HAIFA – Contrary to the hopes of many, the end of the Second World War and the shock of the Nazi atrocities did not mean the end of war and genocide. Indeed, the decades following it have been rife with bloody conflicts in which entire population groups have been murdered. Remember Angola’s civil war, the Khmer Rouge’s massacre of millions of Cambodians, Rwanda’s tribal wars, the bloody disintegration of Yugoslavia, and the extermination of Christians in Southern Sudan. Nor should we forget the Stalinist crimes against the peoples of the former Soviet Empire.
And yet there is something unique about the Holocaust that made the United Nations single it out and devote a special day to its commemoration. The difference lies not only in the mind-boggling number of victims and the ferocity with which it was perpetuated, but also in the absence of the usual motives found in other massacres and genocides.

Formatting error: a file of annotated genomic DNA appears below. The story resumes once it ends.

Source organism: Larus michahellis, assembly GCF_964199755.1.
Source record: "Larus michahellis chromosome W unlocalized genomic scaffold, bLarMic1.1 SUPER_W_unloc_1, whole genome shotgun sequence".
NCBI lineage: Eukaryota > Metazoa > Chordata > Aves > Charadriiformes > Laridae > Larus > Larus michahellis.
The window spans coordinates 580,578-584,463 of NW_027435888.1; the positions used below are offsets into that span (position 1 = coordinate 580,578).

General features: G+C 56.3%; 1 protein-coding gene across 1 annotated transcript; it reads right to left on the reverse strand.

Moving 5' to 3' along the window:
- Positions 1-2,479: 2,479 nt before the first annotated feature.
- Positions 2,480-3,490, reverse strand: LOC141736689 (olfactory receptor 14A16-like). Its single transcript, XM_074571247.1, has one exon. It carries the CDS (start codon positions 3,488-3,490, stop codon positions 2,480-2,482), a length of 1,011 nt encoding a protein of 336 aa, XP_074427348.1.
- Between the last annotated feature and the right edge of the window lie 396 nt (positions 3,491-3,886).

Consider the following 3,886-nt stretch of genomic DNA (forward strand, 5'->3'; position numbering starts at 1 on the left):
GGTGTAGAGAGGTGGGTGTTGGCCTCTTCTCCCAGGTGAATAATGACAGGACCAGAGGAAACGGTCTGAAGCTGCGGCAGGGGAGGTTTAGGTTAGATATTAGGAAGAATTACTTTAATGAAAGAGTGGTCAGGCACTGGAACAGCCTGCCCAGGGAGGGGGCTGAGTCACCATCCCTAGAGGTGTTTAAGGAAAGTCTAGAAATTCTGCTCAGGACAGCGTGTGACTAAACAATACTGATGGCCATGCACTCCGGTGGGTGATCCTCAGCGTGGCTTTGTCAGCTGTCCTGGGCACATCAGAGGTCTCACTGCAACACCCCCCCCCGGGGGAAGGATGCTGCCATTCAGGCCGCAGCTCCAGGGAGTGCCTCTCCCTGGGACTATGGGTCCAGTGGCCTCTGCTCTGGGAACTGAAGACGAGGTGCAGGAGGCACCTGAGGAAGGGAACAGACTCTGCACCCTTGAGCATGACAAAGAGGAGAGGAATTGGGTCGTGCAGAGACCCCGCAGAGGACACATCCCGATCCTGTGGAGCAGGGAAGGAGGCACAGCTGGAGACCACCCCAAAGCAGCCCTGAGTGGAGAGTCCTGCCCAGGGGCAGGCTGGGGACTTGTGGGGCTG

The Nazis did not kill the Jews because they wanted their territory – the Jews had none; or because the Jews were followers of a rival religious faith – the Nazis and their henchmen were atheists and enemies of all religion. Even less did the Nazis kill Jews because of their ideological differences – Jews had no peculiarly “Jewish” ideology. Nor did the Nazis exterminate the Jews in order to take their property – most Jews were poor, and those who owned anything probably would have given it up gladly in order to save themselves.
The Nazis looked at Jews as a strain of “microbes,” and it was for this reason that they wanted to destroy them so brutally and meticulously. The Holocaust was born of an absurd and hallucinatory mechanism that associated the Jews with an invented congenital threat, and that gave rise to a deranged, burning, irrational hatred. It is a hatred that did not disappear with Nazism, and that one can still, 65 years after the liberation of Auschwitz, glimpse in terrifying manifestations.